Senators José M. Serrano (D-Manhattan/Bronx) and Bill Perkins (D- Harlem) today held a public hearing to examine the impact pending public construction projects will have on what was once a colonial-era burial ground for African slaves and free blacks.
The burial ground was located where the MTA’s 126th Street Bus Depot in East Harlem now stands, and occupied a quarter acre lot on the original Elmendorf Dutch Reformed Church grounds, on First Avenue between 126th and 127th Streets. Many community leaders fear the historic burial ground might be lost or defiled due to ongoing work expanding the Willis Avenue bridge and a plan, to begin in 2015, to entirely rebuild the bus facility.
This is the second time in New York City that an African Burial Ground has been discovered during construction. In 1991, while excavating the foundation for the Ted Weiss Federal Building at 290 Broadway, workers discovered the remains of 400 slaves and free Africans in what was once an African Burial Ground. Finally in 2005, it was memorialized as the African Burial Ground National Monument.
"We are doing everything we can to ensure that what occurred at the Federal Building downtown- where people waited for years without getting any results from the government that was in place to serve them- does not occur at the African Burial Ground in Harlem," said Senator Serrano, who Chairs the Senate Committee on Cultural Affairs, Tourism, Parks and Recreation."I strongly anticipate that as we continue to explore this land, remains and artifacts will be found. However, these were hardworking people who helped build New York City and this country. This is hallowed ground, and the cultural and historic significance must be honored and respected even prior to any findings.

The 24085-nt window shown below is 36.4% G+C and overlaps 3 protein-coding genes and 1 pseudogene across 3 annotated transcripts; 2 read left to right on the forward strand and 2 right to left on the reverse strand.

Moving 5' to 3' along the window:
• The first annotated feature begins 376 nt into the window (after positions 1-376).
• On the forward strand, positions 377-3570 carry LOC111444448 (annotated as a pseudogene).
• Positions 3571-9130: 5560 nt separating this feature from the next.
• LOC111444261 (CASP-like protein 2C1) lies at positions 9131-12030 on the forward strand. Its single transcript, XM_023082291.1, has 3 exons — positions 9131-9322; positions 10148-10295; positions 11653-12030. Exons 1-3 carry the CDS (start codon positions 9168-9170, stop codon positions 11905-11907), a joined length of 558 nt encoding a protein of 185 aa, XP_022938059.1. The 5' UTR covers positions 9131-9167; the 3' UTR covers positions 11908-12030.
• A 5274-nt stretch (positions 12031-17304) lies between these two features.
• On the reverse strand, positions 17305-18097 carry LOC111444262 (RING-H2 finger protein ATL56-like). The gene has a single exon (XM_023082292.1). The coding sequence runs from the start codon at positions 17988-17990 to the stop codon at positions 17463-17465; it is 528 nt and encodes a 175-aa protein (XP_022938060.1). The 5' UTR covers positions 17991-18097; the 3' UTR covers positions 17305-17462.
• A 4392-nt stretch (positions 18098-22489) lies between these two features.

“It is our intention, through this hearing, to have representatives of the MTA, DOT, and the State’s Parks Commission respond to the community’s justified concerns,” said Senator Bill Perkins, Chair of the Senate Committee on Corporations, Authorities, Commissions.
“As co-chair of the African Burial Ground Task Force, I am proud to have the support of Senator José M. Serrano and Senator Bill Perkins in the struggle to protect the colonial African burial ground in East Harlem,” said Councilmember Melissa Mark-Viverito. “Today the senators joined forces and held the first public hearing on this historical issue. As the work of the task force progresses, we are bolstered by the many caring individuals who have joined our efforts to preserve, protect and commemorate this sacred and historical site.”
The legislators are members of the Elmendorf Reformed Church Harlem African Burial Ground Task Force— a group of concerned citizens united to help the Elmendorf Reformed Church (ERC) to restore and memorialize its historically and culturally significant land. Among the objectives of the task force, are reclaiming, preserving, and officially recognizing the ERC African Burial Ground, obtain Landmark status and its listing on the National Register of Historic Places, and commemorating and honoring the memory of those who helped build New Harlem.
“We have had a lot of difficulty getting the relevant agencies to take our concerns seriously. Our letters have gone unanswered, and our effort to engage in a productive dialogue has been mostly ignored,” said Reverend Patricia A. Singletary, pastor of Elmendorf Reformed Church, and Co-Chair of the African Burial Ground Task Force.
The elected officials heard testimony from concerned citizens, and representatives from the New York City Department of Transportation, the MTA, and the New York State Historic Preservation Office.